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Market Plus: Feb 06, 2009: John Roach, Senior Market Analyst

posted on February 6, 2009

Market Plus: Feb 06, 2009: John Roach, Senior Market Analyst Pearson: Welcome to the Friday, February 6, 2009 version of Market Plus. We're glad you've joined us here at our Web site and very glad that our senior market analyst John Roach is with us. John, we mentioned on the show that over the years you've been pretty specific about when you like to sell crops, when you don't like to sell crops and you have made exceptions through the years as we've been on this program together but very seldom. We've had a nice rally in corn and soybeans, a little bit of a pull back and now you're saying let's wait for our normal marketing times to make sales, a good time though to pick up feed needs. You also mentioned the fact that we're starting to see, again, some in flows into the commodity markets. It seems like the people that make those decisions are saying, you know what, these prices look pretty beaten down, particularly as you mentioned on the show in energy.

Roach: Yes, we actually measure the number of dollars moving into the marketplace and we're five weeks into money moving into the commodities industry and there were articles out this week from some of the news wires talking about the number of dollars that have gone into exchange traded funds that specialize in commodities. The thing that sometimes we forget during economic difficulties such as we're facing there's still lots of money in people's hands. There are people who made a lot of money on the price declines that we witnessed over the last few months. Sooner or later people come back into markets and we're starting to see that. And the seasonality of it is very normal. Normally if you were a buyer in the grain market you would normally come in this time of year. We used to call it the February break, it became so predictable that it became the February break that occurred in January. And so we think that the news is about as bad as the news can get and when that happens then that's when lows are made and if you get bad news and lows are not being made that suggests to you that the bad news is already fully in the price and that's what I really believe is the case. The bad news is fully in the price structure today. That's not to say we can't come along and find more bad news three, four, five, six months out from now but my sense of it is that so much money is being poured into the system in order to try to get the gasoline to light, there is so much money that is being poured in that we think we'll have better news out forward rather than more rounds of bad news. We think the bad news is about done.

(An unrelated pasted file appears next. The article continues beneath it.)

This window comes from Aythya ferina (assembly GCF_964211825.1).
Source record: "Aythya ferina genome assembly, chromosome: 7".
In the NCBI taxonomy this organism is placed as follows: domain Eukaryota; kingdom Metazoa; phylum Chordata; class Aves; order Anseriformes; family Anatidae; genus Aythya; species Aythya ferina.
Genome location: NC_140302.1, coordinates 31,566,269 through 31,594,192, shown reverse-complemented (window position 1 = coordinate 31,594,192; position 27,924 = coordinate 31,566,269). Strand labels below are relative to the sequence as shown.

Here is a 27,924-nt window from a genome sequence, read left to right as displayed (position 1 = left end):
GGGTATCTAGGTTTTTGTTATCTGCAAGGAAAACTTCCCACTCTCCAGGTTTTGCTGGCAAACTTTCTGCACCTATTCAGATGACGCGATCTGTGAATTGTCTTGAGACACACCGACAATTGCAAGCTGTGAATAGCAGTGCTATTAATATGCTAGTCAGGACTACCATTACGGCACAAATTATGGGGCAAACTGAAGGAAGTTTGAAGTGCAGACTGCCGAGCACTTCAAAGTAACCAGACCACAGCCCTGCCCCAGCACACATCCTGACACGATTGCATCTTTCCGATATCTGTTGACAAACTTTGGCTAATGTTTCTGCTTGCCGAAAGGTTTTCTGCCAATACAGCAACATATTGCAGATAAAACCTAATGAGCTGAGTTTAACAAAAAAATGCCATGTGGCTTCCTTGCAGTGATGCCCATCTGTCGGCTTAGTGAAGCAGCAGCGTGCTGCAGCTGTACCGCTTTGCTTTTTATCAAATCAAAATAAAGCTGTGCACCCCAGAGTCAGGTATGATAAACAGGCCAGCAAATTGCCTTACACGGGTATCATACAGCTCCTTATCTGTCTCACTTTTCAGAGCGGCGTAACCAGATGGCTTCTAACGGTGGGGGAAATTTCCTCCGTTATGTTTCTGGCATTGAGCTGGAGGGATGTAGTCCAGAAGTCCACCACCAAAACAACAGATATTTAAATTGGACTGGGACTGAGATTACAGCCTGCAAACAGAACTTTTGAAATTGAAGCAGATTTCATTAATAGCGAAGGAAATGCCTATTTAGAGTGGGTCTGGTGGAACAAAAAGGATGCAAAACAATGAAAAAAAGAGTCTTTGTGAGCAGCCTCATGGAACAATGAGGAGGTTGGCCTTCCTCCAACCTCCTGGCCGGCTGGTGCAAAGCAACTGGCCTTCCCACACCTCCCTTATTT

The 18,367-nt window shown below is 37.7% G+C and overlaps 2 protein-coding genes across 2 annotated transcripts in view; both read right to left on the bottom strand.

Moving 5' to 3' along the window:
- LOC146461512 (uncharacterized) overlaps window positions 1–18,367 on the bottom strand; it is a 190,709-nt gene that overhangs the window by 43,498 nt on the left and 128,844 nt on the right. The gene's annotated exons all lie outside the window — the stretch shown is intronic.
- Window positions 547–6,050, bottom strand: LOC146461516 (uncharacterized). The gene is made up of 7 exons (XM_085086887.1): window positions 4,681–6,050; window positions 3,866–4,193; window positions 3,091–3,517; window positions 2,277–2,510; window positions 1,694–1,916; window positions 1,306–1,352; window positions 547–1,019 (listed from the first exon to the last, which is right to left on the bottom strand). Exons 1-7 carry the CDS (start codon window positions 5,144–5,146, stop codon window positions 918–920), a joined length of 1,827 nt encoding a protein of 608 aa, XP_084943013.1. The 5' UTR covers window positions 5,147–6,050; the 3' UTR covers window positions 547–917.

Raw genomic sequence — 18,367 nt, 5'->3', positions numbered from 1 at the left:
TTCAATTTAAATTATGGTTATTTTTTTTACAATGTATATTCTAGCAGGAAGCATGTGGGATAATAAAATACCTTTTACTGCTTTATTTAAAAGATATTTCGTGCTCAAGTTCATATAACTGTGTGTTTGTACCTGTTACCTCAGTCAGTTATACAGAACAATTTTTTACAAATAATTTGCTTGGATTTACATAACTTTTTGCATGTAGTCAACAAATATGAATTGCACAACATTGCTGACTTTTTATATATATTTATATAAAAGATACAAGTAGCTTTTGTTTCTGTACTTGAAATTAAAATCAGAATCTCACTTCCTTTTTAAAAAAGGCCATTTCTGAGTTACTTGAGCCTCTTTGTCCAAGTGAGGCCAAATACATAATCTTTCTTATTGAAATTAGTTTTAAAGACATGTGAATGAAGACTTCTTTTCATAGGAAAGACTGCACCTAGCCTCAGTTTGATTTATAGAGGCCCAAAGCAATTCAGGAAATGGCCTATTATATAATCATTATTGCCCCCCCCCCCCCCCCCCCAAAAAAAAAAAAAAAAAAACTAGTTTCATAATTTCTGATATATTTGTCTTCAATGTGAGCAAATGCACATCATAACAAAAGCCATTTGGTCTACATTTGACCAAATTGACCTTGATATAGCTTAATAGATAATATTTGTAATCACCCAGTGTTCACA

Pearson: It's had certainly direct impacts and you talked about it on the show with the livestock sector and so forth. But as we see this turn around and typically this is about what happens, about when the news seems about the worst is when we do start to experience some kind of a turn around.

Roach: Well, in fact, if you look at the commodities, the grains and all the ag markets really except for hogs, we've seen the bottoms. The bottoms have been here and passed. And so in the case of grains the first crop to pay attention to is the southern hemisphere crops and they weren't that good or aren't that good. So, that puts more pressure on the northern hemisphere to raise good crops and the market knows that and that's part of the reason for the market starting to firm.

Pearson: You mentioned South America and obviously tremendous weather issues down there that have private analysts pulling their estimates down of how big that crop is going to be. And I think pressure here in the U.S., beans versus corn it looks like it strongly favors soybeans right now if you look at inputs and everything else.

Roach: The interesting thing is I'm in front of groups of people and I ask them, groups of farmers, how many of you have substantial percentages of your farm that you don't know what you're going to plant yet. Invariably there's very few that are in that category. Most farmers knew last fall what they were going to plant in the spring of '09. So, the marketplace talks about it, we all talk about battling for acres but in the reality the acreage battle is probably 95% solved unless there's something brand new that comes along and prevents a farmer from doing what he wanted to do. But that being said the relationship between corn and beans is going to be closely watched as we move into the planting season to see if the market can stimulate farmers to plant something different from what they planned.

Pearson: Your big time to sell typically on corn and soybeans is in that late spring time period.

Roach: March, April, May and June -- those four months if you go back and look at a lot of years of history or even a few years of history, in fact it was just last year, March, April, May and June, those are the months to be selling. Any other month other than that it's an unusual month if that is when the highs are made.

Pearson: We'll see what happens in 2009. As usual good to have our senior market analyst John Roach with us. From all of us here on Market Plus, I'm Mark Pearson. Have a great week.

Tags: agriculture commodity prices markets news